The Cernay national cemetery
La nécropole nationale de Cernay. © ECPAD
Pour accéder au panneau d'information de la nécropole, cliquer ici
The Cernay national cemetery holds the bodies of soldiers who were killed during the battles of Vieil-Armand and Steinbach during the summer of 1914. Created in 1920, this site was developed up until 1936 in order to welcome the bodies exhumed from temporary military cemeteries located in the Hartmannswillerkopf, to the south of Thann and to the north of Mulhouse.
In 1932 it was chosen to hold the bodies of Czech soldiers exhumed from the cemeteries of Choloy (54) and the Vosges.
After the Second World War, this cemetery was reorganised in order to bring together the bodies of 1,045 French soldiers and prisoners-of-war from the Haut-Rhin, Germany and Austria who died for France between 1940 and 1945. The bodies of 2,238 Frenchmen including 1,300 in individual graves, 45 Czechs, 19 Russians, one Briton and one Serbian lie here. Two ossuaries contain the mortal remains of 938 soldiers. During the First World War, nearly 25,000 French soldiers died on the slopes of the Hartmannswillerkopf, also known as the "Mangeur d'hommes" (Man-eater) or "Montagne de la Mort" (Mountain of Death).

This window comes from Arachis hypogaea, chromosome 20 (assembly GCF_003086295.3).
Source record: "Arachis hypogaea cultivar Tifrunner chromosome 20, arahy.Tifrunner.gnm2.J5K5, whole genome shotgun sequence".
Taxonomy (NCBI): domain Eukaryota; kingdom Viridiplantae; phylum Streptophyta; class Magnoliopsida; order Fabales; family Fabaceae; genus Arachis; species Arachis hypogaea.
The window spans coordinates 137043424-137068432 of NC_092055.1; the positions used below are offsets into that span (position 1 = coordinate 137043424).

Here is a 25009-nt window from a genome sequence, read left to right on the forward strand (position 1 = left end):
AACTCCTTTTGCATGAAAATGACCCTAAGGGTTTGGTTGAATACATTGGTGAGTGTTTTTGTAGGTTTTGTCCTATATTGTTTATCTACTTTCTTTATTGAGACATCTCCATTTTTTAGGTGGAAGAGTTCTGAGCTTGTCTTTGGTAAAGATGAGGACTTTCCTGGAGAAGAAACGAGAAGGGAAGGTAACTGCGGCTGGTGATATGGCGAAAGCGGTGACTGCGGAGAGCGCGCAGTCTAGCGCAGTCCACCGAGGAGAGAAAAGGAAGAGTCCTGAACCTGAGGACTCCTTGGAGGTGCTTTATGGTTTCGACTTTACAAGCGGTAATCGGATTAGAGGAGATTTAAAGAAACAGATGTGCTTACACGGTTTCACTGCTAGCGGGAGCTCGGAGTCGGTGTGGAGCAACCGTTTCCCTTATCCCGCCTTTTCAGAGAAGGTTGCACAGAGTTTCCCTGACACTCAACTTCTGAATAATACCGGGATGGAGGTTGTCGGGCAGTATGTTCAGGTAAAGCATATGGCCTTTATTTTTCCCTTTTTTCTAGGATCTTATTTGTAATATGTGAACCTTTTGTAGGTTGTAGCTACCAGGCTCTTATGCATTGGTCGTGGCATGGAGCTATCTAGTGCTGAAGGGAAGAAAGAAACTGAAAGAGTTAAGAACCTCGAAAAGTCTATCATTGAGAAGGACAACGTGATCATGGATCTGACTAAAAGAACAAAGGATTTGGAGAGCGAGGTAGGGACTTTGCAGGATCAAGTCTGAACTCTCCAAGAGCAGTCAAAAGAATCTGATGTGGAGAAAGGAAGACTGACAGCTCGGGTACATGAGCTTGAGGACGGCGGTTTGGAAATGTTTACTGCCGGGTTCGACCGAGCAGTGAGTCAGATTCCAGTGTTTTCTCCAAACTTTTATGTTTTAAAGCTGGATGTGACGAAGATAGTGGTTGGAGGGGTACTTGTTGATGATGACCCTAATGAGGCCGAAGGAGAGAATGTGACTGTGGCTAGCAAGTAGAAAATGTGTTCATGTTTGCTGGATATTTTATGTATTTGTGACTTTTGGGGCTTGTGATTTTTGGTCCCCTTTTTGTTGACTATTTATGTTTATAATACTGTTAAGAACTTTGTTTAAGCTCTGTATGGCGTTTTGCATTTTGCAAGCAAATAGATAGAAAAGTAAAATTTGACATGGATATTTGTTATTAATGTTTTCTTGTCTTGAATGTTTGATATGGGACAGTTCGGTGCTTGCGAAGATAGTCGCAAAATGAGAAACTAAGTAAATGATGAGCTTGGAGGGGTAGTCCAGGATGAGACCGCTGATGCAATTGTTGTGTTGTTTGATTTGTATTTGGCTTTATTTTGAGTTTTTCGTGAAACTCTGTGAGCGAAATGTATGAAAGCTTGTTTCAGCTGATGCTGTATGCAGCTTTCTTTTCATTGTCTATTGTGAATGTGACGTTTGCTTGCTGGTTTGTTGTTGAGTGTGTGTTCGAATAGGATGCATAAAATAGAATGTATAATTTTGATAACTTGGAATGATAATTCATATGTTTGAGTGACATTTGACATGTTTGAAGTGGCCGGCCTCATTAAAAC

À 10 km à l'ouest de Mulhouse. À la sortie de Cernay, en direction de la route des Crêtes et de Vieil-Armand
Visites libres toute l’année
1, rue Schlumberger
68006 Colmar Cedex
Tél. : 03 89 20 10 68